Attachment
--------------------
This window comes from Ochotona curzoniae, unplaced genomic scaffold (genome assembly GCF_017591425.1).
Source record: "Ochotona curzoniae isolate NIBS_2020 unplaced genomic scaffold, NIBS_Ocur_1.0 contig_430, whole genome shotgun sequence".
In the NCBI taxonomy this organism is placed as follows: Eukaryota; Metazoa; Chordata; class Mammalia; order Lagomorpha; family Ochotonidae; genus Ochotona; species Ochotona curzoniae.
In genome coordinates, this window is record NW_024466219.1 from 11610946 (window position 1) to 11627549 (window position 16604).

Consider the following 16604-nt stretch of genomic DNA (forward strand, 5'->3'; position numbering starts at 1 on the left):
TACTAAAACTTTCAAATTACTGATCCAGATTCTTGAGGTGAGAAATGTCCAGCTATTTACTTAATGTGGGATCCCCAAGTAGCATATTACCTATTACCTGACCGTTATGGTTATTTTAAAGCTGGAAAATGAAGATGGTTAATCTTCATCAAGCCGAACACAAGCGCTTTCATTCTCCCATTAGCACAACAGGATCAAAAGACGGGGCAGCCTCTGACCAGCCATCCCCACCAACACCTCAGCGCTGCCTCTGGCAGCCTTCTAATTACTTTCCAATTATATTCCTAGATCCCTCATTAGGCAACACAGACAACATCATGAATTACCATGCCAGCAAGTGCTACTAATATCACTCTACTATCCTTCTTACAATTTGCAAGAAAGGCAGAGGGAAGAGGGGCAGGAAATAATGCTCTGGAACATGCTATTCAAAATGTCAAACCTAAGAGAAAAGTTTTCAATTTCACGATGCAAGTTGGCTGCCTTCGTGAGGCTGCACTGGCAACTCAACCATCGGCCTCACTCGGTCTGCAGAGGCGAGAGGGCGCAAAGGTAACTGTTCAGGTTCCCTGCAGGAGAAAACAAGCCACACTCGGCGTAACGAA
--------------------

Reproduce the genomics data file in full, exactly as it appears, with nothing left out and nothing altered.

This window comes from Ochotona curzoniae, unplaced genomic scaffold (genome assembly GCF_017591425.1).
Source record: "Ochotona curzoniae isolate NIBS_2020 unplaced genomic scaffold, NIBS_Ocur_1.0 contig_430, whole genome shotgun sequence".
In the NCBI taxonomy this organism is placed as follows: Eukaryota; Metazoa; Chordata; class Mammalia; order Lagomorpha; family Ochotonidae; genus Ochotona; species Ochotona curzoniae.
In genome coordinates, this window is record NW_024466219.1 from 11610946 (window position 1) to 11627549 (window position 16604).

Consider the following 16604-nt stretch of genomic DNA (forward strand, 5'->3'; position numbering starts at 1 on the left):
TACTAAAACTTTCAAATTACTGATCCAGATTCTTGAGGTGAGAAATGTCCAGCTATTTACTTAATGTGGGATCCCCAAGTAGCATATTACCTATTACCTGACCGTTATGGTTATTTTAAAGCTGGAAAATGAAGATGGTTAATCTTCATCAAGCCGAACACAAGCGCTTTCATTCTCCCATTAGCACAACAGGATCAAAAGACGGGGCAGCCTCTGACCAGCCATCCCCACCAACACCTCAGCGCTGCCTCTGGCAGCCTTCTAATTACTTTCCAATTATATTCCTAGATCCCTCATTAGGCAACACAGACAACATCATGAATTACCATGCCAGCAAGTGCTACTAATATCACTCTACTATCCTTCTTACAATTTGCAAGAAAGGCAGAGGGAAGAGGGGCAGGAAATAATGCTCTGGAACATGCTATTCAAAATGTCAAACCTAAGAGAAAAGTTTTCAATTTCACGATGCAAGTTGGCTGCCTTCGTGAGGCTGCACTGGCAACTCAACCATCGGCCTCACTCGGTCTGCAGAGGCGAGAGGGCGCAAAGGTAACTGTTCAGGTTCCCTGCAGGAGAAAACAAGCCACACTCGGCGTAACGAA